Thursday, May 21, 2015

Harry Gilmore and the Yugoslav Desk (1974)

Harry Gilmore passed away on April 23 (his Washington Post obituary is here.  As Yugoslav Desk Officer back in 1974, he was my very first boss in the Foreign Service, when I was marking time between language training and going out to my first assignment in Belgrade.  He was a great guy, with a wonderful sense of humor and an infinite reserve of common sense.  We bumped into each other periodically during the remainder of our careers in the Foreign Service, but I never worked directly for him again.  I'm sorry I didn't. Here is an excerpt from my draft memoirs on my time on the Yugoslav Desk in 1974. 

After spending Christmas vacation at home in San Clemente, I returned to Washington to work for few weeks on the Yugoslav Desk, which at the time was part of the Office of Eastern European Affairs.  Harry Gilmore was the Yugoslav Desk Officer, and as I had no known skills, he put me to work as one might an intern, organizing filing cabinets, doing Xeroxing, and other tasks of a pretty menial nature.  In the process, I also got to read a good bit of the cable traffic coming from Belgrade and to brief myself in on my future job as half-Political Officer, half-Ambassador's Aide.  Harry was a very genial soul, and very easy to work with.  He eventually rose to the senior ranks, and was our first Ambassador to Armenia from 1993 until 1995.

I also did a couple of minor human rights projects with Judyt Mandel, who at the time was a Junior Officer working in the office.  Judyt had a natural interest in human rights, having been born in 1948 in the Bergen-Belsen DP camp (her parents had been inmates of the original concentration camp), and she threw herself into her work.  She proved to be an invaluable colleague, if on occasion a trifle disorganized.  I served several tours with her, including one rather memorable one in Moscow from 1989 until 1991.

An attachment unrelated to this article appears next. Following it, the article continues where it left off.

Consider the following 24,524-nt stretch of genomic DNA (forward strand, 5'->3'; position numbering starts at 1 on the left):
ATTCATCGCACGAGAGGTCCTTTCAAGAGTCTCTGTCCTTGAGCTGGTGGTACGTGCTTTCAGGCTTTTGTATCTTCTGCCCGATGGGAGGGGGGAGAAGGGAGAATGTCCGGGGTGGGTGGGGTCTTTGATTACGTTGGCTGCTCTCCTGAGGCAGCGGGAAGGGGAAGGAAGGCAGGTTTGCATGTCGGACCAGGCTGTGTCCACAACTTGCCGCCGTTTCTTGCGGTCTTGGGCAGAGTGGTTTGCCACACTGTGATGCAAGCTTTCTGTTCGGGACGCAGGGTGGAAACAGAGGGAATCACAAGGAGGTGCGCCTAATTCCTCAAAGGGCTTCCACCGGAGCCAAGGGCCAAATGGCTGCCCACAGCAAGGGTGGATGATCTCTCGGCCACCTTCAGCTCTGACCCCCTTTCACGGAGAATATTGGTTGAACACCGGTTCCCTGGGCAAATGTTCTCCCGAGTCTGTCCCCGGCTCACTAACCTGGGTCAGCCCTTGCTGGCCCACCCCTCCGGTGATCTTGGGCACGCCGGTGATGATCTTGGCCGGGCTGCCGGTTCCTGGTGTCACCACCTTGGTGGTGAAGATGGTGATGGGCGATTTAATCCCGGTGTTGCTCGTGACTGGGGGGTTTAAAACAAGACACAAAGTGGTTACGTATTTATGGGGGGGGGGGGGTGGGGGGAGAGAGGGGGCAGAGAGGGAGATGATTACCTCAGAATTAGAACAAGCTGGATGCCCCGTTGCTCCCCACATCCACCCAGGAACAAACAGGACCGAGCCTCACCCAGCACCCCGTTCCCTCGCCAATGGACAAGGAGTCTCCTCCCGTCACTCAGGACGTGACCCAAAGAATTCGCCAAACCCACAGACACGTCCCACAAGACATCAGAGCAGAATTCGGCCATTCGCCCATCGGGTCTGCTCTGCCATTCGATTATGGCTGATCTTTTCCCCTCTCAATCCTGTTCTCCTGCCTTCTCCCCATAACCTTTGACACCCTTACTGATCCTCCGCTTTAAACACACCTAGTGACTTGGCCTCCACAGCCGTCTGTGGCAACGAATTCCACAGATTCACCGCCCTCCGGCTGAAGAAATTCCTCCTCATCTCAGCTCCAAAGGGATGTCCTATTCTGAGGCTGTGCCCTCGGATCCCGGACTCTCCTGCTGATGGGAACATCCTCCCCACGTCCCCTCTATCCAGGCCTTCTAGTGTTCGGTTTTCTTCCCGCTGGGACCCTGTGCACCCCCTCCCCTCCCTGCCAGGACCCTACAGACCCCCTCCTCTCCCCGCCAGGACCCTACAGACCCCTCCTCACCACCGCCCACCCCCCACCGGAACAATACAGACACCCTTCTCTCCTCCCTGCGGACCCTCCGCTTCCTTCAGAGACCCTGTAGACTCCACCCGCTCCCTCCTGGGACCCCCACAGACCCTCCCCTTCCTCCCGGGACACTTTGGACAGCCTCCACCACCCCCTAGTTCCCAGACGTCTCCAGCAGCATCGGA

Finally, I took the opportunity to meet and talk with Dick and Sharon Miles, who were back from Belgrade.  Dick, who had workedwith Vernon Jordan in his pre-Foreign Service life, was extremely impressive.  He and Sharon seemed to know everyone and everything about Yugoslavia.  In later years, we would become fast friends, serving together in Washington and in Moscow, and keeping in touch through our entire careers. 

While my time on the Yugoslav Desk was generally very pleasant, not all my encounters with Department staff were friendly.  One day, Harry gave me a last minute task to copy an entire briefing book for John Baker, our EUR DAS, and so I hurried down the corridor and got to the copier just before a few of the more senior secretaries walked in, and I proceeded to monopolize the copier for the next fifteen minutes or so.  In those days, there were usually only one or two copiers on each corridor of the Department, and they did not have the automatic collating and sorting functions we take for granted now.  Because of this, the local secretarial corps got rather possessive about their Xerox machines, and weren't happy with the appearance of interlopers, particularly Junior Officers like myself.  As time went on, and I continued copying away, the secretaries got pretty ticked and began talking among themselves.  Eventually, one senior secretary disdainfully asked who I was and what I was doing.  I explained it was a last minute project for the DAS.  “Well, that's PPP,” she commented -- shorthand for “Pretty Poor Planning.”  Suitably chastened, I hurriedly completed my project and dashed down the hall.